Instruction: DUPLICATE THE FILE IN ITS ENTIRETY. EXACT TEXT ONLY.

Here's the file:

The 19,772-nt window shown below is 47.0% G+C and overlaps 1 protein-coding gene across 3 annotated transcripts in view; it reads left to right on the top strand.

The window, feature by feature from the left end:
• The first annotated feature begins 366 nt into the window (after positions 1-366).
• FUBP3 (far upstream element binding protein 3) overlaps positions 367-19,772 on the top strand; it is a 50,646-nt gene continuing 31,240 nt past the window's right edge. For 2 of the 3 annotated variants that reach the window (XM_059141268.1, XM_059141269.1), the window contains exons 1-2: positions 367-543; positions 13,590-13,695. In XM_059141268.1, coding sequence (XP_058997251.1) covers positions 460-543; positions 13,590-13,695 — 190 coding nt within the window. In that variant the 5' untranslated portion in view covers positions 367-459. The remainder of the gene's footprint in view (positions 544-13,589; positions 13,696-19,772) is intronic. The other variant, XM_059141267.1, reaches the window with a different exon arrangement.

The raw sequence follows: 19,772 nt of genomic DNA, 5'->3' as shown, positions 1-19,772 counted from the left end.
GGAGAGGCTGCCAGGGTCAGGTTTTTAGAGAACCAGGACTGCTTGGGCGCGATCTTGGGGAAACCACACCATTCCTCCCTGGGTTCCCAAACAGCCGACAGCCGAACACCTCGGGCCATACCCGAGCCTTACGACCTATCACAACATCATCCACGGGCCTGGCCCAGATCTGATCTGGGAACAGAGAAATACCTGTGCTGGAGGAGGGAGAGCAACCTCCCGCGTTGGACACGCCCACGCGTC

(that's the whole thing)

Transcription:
The 19,772-nt window shown below is 47.0% G+C and overlaps 1 protein-coding gene across 3 annotated transcripts in view; it reads left to right on the top strand.

The window, feature by feature from the left end:
• The first annotated feature begins 366 nt into the window (after positions 1-366).
• FUBP3 (far upstream element binding protein 3) overlaps positions 367-19,772 on the top strand; it is a 50,646-nt gene continuing 31,240 nt past the window's right edge. For 2 of the 3 annotated variants that reach the window (XM_059141268.1, XM_059141269.1), the window contains exons 1-2: positions 367-543; positions 13,590-13,695. In XM_059141268.1, coding sequence (XP_058997251.1) covers positions 460-543; positions 13,590-13,695 — 190 coding nt within the window. In that variant the 5' untranslated portion in view covers positions 367-459. The remainder of the gene's footprint in view (positions 544-13,589; positions 13,696-19,772) is intronic. The other variant, XM_059141267.1, reaches the window with a different exon arrangement.

The raw sequence follows: 19,772 nt of genomic DNA, 5'->3' as shown, positions 1-19,772 counted from the left end.
GGAGAGGCTGCCAGGGTCAGGTTTTTAGAGAACCAGGACTGCTTGGGCGCGATCTTGGGGAAACCACACCATTCCTCCCTGGGTTCCCAAACAGCCGACAGCCGAACACCTCGGGCCATACCCGAGCCTTACGACCTATCACAACATCATCCACGGGCCTGGCCCAGATCTGATCTGGGAACAGAGAAATACCTGTGCTGGAGGAGGGAGAGCAACCTCCCGCGTTGGACACGCCCACGCGTC